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The WBBL final will pitch Australia’s captain, Meg Lanning, against her vice-captain Rachael Haynes. The Melbourne Stars, having reached the knockouts for the first time, are up against the Sydney Thunder who are in their first final since the opening edition of the tournament.

The Stars have been the standout team of the tournament, storming their way through the group stage until a couple of defeats at the back-end but they regathered themselves to comprehensively dispatch the Perth Scorchers.

The Thunder were less consistent in the round-robin but have won when it matters, most spectacularly in their semi-final against the Brisbane Heat when they turned around a game that seemed lost – although the players themselves said the belief never wavered.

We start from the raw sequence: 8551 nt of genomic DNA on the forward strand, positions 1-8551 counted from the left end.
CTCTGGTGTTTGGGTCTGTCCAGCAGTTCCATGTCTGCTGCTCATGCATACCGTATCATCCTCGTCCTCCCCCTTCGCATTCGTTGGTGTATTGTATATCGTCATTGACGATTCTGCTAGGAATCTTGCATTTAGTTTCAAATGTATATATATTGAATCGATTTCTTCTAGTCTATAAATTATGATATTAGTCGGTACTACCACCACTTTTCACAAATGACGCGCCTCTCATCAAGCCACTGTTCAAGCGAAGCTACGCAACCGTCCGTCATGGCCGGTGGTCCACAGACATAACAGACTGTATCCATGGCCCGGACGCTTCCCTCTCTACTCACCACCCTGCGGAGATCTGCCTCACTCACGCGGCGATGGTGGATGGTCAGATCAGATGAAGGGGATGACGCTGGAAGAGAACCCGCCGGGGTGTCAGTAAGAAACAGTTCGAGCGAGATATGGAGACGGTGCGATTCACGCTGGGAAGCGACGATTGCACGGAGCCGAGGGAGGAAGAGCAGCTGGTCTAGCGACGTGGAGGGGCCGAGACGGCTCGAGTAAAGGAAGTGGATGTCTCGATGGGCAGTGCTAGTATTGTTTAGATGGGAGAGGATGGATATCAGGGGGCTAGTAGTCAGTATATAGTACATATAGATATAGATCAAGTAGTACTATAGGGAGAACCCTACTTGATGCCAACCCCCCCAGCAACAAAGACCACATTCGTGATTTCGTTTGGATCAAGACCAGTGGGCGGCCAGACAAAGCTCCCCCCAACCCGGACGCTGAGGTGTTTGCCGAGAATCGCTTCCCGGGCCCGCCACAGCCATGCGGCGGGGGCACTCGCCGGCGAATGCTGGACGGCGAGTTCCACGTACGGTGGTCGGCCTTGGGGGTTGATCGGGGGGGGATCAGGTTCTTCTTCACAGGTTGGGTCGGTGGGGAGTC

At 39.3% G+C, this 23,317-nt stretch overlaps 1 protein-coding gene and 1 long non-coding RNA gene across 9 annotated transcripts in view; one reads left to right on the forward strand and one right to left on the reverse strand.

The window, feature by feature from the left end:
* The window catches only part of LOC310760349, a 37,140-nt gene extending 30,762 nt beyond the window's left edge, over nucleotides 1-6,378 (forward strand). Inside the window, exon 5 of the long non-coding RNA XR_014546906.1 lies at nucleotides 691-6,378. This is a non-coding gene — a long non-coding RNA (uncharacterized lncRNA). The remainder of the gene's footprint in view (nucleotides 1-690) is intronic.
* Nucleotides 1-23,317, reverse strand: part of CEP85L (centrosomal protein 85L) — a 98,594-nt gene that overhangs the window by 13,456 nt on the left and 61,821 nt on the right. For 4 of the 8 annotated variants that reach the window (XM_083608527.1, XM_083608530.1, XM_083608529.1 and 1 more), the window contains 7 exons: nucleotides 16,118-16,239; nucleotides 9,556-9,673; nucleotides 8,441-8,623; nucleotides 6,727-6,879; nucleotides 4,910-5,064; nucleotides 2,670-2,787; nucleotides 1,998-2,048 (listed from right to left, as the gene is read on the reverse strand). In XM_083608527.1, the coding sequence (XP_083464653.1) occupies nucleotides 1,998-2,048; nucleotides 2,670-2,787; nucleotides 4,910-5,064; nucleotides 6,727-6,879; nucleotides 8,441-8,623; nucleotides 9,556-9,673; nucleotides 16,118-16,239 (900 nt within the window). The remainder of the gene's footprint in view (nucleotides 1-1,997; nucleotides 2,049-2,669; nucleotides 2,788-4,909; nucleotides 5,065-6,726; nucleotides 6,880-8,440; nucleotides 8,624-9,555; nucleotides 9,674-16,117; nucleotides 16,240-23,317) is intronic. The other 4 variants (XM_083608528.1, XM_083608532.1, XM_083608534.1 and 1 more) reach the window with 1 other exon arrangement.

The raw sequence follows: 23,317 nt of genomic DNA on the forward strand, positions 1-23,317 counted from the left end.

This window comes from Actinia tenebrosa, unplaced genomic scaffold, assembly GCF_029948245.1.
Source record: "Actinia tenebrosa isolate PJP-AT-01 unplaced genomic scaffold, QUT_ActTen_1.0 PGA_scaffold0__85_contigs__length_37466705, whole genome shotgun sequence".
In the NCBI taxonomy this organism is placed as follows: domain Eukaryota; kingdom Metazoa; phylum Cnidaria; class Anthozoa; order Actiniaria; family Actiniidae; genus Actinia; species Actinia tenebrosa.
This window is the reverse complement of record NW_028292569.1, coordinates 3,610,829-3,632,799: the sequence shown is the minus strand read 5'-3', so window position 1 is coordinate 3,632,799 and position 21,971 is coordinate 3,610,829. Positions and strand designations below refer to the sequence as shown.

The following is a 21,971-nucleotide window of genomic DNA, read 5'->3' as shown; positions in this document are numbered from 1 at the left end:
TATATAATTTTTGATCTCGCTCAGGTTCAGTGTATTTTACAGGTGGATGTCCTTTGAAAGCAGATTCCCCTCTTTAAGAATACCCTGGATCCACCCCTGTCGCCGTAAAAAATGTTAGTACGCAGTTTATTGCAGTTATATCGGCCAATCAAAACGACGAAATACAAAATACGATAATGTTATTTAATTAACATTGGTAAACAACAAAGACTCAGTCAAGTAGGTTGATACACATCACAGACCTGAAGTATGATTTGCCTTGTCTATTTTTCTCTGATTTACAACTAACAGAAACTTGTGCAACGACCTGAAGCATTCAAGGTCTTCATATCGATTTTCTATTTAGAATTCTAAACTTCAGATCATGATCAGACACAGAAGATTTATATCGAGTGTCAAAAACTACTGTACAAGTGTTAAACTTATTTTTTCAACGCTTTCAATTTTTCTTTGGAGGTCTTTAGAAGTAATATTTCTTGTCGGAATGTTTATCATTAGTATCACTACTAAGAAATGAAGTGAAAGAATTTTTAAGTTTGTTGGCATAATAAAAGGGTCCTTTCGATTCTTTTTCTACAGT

While both teams have strength throughout their XIs, it might come down to the Stars’ impactful batting verses the Thunder’s varied bowling attack – not that the Stars lack at all in that area, either. Lanning, Elyse Villani and Mignon du Preez have led the way for the Stars, backed up by Nat Sciver and latterly the rapidly developing Annabel Sutherland with crucial cameos from Alana King (who has also been a star with ball in hand).

The Thunder’s attack includes the pace of Shabnim Ismail, the powerplay skills of left-arm spinner Sam Bates, the experience of Sammy-Jo Johnson and, as shown to such great effect in the semi-final, the yorkers of Hannah Darlington.